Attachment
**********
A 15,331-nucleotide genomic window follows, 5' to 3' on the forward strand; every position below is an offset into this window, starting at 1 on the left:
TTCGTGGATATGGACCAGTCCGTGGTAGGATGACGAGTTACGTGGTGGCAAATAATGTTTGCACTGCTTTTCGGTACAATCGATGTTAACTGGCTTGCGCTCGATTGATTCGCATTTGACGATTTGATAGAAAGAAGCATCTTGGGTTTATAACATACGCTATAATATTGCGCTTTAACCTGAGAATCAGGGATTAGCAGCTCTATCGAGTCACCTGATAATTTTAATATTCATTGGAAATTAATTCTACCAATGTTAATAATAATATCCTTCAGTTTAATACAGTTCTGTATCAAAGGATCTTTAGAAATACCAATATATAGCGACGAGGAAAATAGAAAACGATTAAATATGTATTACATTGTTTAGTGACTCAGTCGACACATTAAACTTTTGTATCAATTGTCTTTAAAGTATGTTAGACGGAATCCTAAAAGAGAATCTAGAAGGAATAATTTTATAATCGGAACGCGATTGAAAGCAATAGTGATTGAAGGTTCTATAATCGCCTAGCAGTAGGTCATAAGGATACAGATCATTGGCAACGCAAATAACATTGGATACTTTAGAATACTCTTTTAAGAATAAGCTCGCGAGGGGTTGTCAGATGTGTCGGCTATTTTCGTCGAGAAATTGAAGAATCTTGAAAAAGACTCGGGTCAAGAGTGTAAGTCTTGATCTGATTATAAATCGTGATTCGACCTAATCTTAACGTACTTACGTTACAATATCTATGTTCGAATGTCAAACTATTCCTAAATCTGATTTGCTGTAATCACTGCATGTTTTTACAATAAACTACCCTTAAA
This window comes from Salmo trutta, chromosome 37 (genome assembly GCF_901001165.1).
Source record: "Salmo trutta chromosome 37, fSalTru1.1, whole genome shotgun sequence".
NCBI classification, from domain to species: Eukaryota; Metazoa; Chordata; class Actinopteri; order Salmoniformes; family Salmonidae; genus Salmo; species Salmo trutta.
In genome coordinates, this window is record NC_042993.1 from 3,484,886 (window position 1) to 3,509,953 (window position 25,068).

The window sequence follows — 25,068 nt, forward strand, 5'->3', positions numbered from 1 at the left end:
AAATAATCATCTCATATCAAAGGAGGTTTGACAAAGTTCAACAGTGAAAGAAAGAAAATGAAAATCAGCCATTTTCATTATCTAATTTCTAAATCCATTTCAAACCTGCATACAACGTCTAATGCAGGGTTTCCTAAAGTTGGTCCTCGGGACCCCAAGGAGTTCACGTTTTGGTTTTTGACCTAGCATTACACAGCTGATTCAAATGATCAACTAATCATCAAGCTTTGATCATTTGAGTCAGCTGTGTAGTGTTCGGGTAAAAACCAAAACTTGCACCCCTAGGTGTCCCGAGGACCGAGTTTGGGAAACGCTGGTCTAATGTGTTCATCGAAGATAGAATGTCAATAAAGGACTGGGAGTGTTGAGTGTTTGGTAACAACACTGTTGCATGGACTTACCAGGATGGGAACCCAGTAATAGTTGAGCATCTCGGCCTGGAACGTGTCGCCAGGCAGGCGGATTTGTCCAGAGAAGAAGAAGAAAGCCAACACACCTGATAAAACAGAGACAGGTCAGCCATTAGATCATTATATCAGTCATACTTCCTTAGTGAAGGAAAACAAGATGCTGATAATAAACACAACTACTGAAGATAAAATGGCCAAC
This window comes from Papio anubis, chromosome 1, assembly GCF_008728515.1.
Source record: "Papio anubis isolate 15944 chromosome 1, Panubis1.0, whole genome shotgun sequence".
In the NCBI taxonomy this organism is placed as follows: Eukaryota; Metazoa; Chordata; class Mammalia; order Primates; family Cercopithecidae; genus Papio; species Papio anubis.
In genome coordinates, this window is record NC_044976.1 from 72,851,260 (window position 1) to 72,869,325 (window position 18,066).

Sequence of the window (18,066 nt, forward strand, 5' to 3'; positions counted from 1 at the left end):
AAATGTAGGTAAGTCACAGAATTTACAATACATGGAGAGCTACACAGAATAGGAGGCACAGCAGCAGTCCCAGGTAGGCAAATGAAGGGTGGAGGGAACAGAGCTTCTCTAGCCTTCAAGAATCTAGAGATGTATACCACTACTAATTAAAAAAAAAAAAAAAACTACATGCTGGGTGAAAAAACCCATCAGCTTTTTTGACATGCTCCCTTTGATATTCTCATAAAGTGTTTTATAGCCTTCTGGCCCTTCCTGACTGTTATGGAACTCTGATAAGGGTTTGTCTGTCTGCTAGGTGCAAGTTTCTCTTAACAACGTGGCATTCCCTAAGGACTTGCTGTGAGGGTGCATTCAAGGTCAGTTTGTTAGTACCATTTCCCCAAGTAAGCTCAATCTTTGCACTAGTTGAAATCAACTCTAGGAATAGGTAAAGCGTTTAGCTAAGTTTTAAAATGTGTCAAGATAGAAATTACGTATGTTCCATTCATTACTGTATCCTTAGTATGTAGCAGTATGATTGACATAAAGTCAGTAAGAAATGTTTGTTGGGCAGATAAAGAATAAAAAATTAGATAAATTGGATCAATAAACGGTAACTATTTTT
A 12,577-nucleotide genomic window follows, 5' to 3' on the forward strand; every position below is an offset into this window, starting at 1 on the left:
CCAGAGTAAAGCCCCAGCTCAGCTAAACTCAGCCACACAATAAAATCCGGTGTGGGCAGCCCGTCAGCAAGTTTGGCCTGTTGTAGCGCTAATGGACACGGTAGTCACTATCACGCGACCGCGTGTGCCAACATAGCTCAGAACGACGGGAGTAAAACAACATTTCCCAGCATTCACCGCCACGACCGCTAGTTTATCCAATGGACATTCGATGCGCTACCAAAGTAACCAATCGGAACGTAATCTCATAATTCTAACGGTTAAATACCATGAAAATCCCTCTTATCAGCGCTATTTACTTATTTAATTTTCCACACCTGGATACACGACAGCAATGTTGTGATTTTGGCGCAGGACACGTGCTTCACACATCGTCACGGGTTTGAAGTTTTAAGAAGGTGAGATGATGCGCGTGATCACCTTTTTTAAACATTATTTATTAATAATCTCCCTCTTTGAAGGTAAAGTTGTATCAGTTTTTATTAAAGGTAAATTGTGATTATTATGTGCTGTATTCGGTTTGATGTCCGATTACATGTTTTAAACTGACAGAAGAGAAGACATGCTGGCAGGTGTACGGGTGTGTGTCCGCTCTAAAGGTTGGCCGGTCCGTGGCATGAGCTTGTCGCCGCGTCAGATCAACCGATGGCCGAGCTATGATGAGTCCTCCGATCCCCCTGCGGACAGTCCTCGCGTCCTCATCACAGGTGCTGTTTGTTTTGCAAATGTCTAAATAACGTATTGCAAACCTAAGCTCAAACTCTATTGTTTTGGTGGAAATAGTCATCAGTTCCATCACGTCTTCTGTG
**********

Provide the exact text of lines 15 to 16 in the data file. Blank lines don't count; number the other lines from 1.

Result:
A 12,577-nucleotide genomic window follows, 5' to 3' on the forward strand; every position below is an offset into this window, starting at 1 on the left:
CCAGAGTAAAGCCCCAGCTCAGCTAAACTCAGCCACACAATAAAATCCGGTGTGGGCAGCCCGTCAGCAAGTTTGGCCTGTTGTAGCGCTAATGGACACGGTAGTCACTATCACGCGACCGCGTGTGCCAACATAGCTCAGAACGACGGGAGTAAAACAACATTTCCCAGCATTCACCGCCACGACCGCTAGTTTATCCAATGGACATTCGATGCGCTACCAAAGTAACCAATCGGAACGTAATCTCATAATTCTAACGGTTAAATACCATGAAAATCCCTCTTATCAGCGCTATTTACTTATTTAATTTTCCACACCTGGATACACGACAGCAATGTTGTGATTTTGGCGCAGGACACGTGCTTCACACATCGTCACGGGTTTGAAGTTTTAAGAAGGTGAGATGATGCGCGTGATCACCTTTTTTAAACATTATTTATTAATAATCTCCCTCTTTGAAGGTAAAGTTGTATCAGTTTTTATTAAAGGTAAATTGTGATTATTATGTGCTGTATTCGGTTTGATGTCCGATTACATGTTTTAAACTGACAGAAGAGAAGACATGCTGGCAGGTGTACGGGTGTGTGTCCGCTCTAAAGGTTGGCCGGTCCGTGGCATGAGCTTGTCGCCGCGTCAGATCAACCGATGGCCGAGCTATGATGAGTCCTCCGATCCCCCTGCGGACAGTCCTCGCGTCCTCATCACAGGTGCTGTTTGTTTTGCAAATGTCTAAATAACGTATTGCAAACCTAAGCTCAAACTCTATTGTTTTGGTGGAAATAGTCATCAGTTCCATCACGTCTTCTGTG